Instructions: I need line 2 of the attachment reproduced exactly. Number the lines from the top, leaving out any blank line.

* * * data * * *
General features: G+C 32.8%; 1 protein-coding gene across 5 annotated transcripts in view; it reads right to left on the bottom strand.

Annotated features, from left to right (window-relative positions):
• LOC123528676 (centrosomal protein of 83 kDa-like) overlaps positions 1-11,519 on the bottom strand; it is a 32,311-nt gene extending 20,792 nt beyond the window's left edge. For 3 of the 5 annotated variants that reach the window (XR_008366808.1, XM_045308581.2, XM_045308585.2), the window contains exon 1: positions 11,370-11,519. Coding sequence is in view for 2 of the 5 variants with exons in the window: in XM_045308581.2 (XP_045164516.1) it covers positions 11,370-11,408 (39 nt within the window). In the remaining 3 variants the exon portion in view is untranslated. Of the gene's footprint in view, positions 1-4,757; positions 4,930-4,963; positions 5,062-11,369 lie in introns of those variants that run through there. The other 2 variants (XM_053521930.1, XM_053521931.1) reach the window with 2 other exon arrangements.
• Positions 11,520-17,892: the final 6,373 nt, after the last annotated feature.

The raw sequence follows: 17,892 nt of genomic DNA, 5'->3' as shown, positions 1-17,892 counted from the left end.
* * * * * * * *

Annotated features, from left to right (window-relative positions):